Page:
Thus, the allocation at best represents a right conferred by the Union enabling the holder thereof to apply to the concerned State Government for a grant of a mining lease. The allocation cannot per se be recognised as representing ‘proceeds of crime’. It would be the subsequent and consequential utilization of that allocation, the working of the lease that may be granted, the generation of revenues from such operations and the investment of those wrongfully obtained monetary gains that can possibly give rise to an allegation of money laundering falling within the net of Section 2(1)(u) of Act.
Issue 2: Whether Article 20 (1) has been violated?
The allocation of the coal block was made in favour of the petitioners on 04-09-2003 and at that time the PML Act was not in force and came to be promulgated much later on 01-07-2005. Further, Sections 420 and 120-B Penal Code, 1860 i.e., IPC came to be included as scheduled offenses only on 01-05-2009. Thus, Mr. Sibal contended that since at the time of allocation neither the Act was in existence nor Sections 420 or 120-B IPC included as scheduled offenses, the impugned action must be held to be in violation of Article 20(1) of the Constitution.
Placing reliance on Mahanivesh Oils & Foods Pvt. Ltd. v Directorate of Enforcement, 2016 SCC OnLine Del 475 , the Court noted that the predicate offense which gave rise to proceeds of crime was committed prior to 01-07-2005 or that it came to be included in the Schedule on 01-06-2009 would clearly not be determinative and in any case an action under the Act founded on the commission of that offense provided the act of money laundering is alleged to have been committed after the coming into force of the Act cannot be held or understood to be a violation of Article 20(1) of the Constitution. As long as the act of money laundering is alleged to have been committed post the enforcement of the Act, proceedings initiated in respect thereof would clearly be sustainable.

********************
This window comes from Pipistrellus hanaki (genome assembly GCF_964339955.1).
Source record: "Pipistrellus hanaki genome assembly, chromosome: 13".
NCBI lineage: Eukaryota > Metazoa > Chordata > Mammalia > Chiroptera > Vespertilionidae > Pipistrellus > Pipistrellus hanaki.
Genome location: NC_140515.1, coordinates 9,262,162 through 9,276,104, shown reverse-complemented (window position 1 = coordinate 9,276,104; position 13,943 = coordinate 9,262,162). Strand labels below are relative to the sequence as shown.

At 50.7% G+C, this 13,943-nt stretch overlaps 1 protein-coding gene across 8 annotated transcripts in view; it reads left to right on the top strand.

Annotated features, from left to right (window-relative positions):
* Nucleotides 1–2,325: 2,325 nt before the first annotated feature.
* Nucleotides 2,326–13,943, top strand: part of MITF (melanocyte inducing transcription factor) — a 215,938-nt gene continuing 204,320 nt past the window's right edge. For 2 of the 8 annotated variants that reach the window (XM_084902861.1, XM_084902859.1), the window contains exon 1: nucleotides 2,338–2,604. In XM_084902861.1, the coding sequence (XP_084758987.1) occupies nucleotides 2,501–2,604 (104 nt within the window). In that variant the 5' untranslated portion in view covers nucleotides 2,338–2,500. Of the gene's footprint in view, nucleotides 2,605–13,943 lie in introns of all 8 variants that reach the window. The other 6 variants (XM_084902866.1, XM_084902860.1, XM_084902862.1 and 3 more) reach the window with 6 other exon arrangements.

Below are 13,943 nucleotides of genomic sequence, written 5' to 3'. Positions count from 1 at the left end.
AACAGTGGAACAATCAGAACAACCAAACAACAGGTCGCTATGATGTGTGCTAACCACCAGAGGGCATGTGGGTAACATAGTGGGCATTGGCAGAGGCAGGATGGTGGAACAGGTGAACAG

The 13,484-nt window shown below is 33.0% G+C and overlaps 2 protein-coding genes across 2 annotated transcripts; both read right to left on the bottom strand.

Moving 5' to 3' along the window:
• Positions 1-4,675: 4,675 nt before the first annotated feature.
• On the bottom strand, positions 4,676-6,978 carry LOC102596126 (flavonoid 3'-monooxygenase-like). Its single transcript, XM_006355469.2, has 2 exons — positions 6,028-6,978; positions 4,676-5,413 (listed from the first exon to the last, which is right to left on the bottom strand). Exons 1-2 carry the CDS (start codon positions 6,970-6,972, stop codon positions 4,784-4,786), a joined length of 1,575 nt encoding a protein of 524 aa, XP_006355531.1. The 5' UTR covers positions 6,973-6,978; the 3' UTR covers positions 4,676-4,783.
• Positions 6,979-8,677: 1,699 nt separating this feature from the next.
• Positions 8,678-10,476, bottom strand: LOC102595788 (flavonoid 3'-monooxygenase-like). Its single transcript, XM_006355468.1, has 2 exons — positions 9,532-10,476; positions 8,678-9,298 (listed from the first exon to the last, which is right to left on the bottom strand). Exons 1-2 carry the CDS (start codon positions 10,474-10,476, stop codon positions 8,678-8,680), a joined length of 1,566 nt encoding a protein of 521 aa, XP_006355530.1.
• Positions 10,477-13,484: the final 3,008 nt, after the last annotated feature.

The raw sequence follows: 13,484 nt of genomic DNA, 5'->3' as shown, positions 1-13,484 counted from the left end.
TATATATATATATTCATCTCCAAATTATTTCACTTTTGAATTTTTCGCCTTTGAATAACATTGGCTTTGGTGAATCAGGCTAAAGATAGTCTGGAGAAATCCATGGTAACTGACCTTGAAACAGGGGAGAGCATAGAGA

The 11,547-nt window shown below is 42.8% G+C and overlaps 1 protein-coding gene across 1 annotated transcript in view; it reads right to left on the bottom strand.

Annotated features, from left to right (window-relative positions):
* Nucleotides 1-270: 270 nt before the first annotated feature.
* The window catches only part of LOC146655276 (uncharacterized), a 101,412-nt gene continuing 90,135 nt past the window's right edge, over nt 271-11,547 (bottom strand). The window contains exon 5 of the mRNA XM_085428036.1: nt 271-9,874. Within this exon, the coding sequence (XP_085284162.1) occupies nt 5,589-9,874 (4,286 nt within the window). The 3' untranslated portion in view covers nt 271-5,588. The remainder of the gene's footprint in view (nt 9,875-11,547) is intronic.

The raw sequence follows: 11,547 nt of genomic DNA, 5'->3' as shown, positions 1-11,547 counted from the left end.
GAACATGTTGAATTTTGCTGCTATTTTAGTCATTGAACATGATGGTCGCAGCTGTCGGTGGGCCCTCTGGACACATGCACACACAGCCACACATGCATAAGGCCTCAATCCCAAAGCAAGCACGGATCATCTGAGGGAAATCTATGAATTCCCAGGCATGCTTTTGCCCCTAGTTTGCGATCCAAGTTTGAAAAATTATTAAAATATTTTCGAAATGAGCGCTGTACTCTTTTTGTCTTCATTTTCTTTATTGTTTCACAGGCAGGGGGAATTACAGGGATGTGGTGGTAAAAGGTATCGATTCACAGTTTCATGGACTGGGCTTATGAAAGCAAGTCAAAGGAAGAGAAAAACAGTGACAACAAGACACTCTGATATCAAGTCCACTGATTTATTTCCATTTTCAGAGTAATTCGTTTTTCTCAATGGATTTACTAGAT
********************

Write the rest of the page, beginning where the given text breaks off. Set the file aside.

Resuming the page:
The Court further observed that the Act is aimed at the offense of money laundering. While the commission of a predicate offense may be a condition precedent for an allegation of money laundering being laid, it is the activities of money laundering alone which would determine the validity of proceedings initiated under the Act. Consequently, it must be held that the mere fact that the offenses of Sections 420 and 120-B of the Penal Code came to be included in the Schedule on 01-06- 2009, that factor would not detract from the jurisdiction of the respondents to initiate action in respect of acts of money laundering that may have taken place or continue post the enforcement of the Act itself.
Thus, the Court allowed the petition and quashed the impugned proceedings arising out of the order of attachment and show cause notice dated 13-01-2022 holding that the allocation of a coal block in itself will not give rise to any monetary gains. It was only when the same was utilized that the question of illegal gains would arise.
[Prakash Industries v. Directorate of Enforcement, 2022 SCC OnLine Del 2087, decided on 19-07-2022]
Advocates who appeared in this case :
Mr. Kapil Sibal, Senior Advocate with Mr.Ankur Chawla, Mr.Vijay Aggarwal, Mr. Gurpreet Singh, Mr. C.B. Bansal, Mr. Aamir Khan, Ms. Aparajita Jamwal and Mr. Bakul Jain, Advocates, for the Petitioners.
Mr. S.V. Raju, ASG with Mr. Zoheb Hossain, Mr. Anshuman Singh, Mr.Ankit Bhatia and Mr. Harsh Paul Singh, Advocates, for the Respondents.
*Arunima Bose, Editorial Assistant has reported this brief